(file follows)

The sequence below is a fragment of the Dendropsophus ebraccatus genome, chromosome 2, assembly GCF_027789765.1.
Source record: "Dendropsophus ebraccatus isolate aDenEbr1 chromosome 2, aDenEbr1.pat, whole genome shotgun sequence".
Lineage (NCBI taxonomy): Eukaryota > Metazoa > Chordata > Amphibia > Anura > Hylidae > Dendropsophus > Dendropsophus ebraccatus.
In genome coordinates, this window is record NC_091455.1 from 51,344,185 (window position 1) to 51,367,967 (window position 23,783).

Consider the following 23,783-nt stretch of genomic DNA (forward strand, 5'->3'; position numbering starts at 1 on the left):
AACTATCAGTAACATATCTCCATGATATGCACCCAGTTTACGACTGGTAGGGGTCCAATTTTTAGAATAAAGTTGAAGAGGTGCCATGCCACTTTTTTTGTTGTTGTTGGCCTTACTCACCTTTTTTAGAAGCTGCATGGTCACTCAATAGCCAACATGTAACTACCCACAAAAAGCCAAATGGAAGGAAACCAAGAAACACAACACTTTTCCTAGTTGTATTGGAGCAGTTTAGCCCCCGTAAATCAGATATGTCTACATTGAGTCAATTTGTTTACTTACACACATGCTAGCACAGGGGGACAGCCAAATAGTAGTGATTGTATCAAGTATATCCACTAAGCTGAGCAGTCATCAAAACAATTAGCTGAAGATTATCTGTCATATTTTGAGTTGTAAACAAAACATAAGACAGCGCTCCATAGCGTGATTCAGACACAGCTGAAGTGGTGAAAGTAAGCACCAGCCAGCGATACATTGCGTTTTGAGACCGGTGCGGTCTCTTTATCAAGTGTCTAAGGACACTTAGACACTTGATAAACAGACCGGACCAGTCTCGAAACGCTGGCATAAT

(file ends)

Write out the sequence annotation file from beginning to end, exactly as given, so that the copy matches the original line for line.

The sequence below is a fragment of the Dendropsophus ebraccatus genome, chromosome 2, assembly GCF_027789765.1.
Source record: "Dendropsophus ebraccatus isolate aDenEbr1 chromosome 2, aDenEbr1.pat, whole genome shotgun sequence".
Lineage (NCBI taxonomy): Eukaryota > Metazoa > Chordata > Amphibia > Anura > Hylidae > Dendropsophus > Dendropsophus ebraccatus.
In genome coordinates, this window is record NC_091455.1 from 51,344,185 (window position 1) to 51,367,967 (window position 23,783).

Consider the following 23,783-nt stretch of genomic DNA (forward strand, 5'->3'; position numbering starts at 1 on the left):
AACTATCAGTAACATATCTCCATGATATGCACCCAGTTTACGACTGGTAGGGGTCCAATTTTTAGAATAAAGTTGAAGAGGTGCCATGCCACTTTTTTTGTTGTTGTTGGCCTTACTCACCTTTTTTAGAAGCTGCATGGTCACTCAATAGCCAACATGTAACTACCCACAAAAAGCCAAATGGAAGGAAACCAAGAAACACAACACTTTTCCTAGTTGTATTGGAGCAGTTTAGCCCCCGTAAATCAGATATGTCTACATTGAGTCAATTTGTTTACTTACACACATGCTAGCACAGGGGGACAGCCAAATAGTAGTGATTGTATCAAGTATATCCACTAAGCTGAGCAGTCATCAAAACAATTAGCTGAAGATTATCTGTCATATTTTGAGTTGTAAACAAAACATAAGACAGCGCTCCATAGCGTGATTCAGACACAGCTGAAGTGGTGAAAGTAAGCACCAGCCAGCGATACATTGCGTTTTGAGACCGGTGCGGTCTCTTTATCAAGTGTCTAAGGACACTTAGACACTTGATAAACAGACCGGACCAGTCTCGAAACGCTGGCATAAT